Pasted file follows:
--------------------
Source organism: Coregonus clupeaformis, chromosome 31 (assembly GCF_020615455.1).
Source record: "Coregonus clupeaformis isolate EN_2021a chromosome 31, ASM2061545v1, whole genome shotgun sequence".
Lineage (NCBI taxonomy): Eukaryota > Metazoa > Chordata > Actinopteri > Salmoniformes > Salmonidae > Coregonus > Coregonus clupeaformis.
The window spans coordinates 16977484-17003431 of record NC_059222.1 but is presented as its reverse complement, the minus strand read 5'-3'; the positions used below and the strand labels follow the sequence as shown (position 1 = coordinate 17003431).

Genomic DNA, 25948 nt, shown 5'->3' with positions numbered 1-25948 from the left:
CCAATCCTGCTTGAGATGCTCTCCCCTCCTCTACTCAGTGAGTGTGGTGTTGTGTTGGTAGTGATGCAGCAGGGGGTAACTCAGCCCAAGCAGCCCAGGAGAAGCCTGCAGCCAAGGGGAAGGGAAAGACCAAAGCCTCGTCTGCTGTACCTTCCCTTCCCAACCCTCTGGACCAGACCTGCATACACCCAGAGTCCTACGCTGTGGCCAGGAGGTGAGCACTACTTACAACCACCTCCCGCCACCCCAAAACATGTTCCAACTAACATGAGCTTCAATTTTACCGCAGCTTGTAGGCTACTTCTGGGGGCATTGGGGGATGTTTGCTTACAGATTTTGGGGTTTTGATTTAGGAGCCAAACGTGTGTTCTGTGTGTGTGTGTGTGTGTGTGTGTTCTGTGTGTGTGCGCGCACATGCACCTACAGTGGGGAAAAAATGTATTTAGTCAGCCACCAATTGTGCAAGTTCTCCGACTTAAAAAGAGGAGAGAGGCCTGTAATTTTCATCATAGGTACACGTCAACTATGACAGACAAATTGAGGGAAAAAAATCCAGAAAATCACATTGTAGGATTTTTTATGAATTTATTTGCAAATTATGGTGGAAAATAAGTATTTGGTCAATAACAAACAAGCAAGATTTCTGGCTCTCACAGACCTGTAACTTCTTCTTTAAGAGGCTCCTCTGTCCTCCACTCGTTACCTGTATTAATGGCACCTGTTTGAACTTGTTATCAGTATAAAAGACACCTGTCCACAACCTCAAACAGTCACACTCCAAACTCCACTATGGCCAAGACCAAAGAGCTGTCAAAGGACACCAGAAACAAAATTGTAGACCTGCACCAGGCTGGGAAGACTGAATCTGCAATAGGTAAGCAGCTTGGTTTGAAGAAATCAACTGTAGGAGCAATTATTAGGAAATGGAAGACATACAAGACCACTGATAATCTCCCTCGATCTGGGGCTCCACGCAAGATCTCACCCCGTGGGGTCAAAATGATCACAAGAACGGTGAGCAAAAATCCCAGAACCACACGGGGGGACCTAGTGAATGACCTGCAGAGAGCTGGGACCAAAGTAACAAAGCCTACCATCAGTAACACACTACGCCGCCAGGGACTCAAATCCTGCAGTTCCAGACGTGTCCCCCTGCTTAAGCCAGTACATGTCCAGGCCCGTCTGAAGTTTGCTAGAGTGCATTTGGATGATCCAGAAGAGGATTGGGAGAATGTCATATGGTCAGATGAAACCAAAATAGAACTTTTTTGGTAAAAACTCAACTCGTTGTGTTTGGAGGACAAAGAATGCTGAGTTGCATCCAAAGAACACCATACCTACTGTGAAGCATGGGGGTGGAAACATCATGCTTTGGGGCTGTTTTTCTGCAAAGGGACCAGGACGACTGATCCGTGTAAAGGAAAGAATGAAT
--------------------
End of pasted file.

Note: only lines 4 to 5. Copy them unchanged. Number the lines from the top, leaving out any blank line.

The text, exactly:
The window spans coordinates 16977484-17003431 of record NC_059222.1 but is presented as its reverse complement, the minus strand read 5'-3'; the positions used below and the strand labels follow the sequence as shown (position 1 = coordinate 17003431).

Genomic DNA, 25948 nt, shown 5'->3' with positions numbered 1-25948 from the left: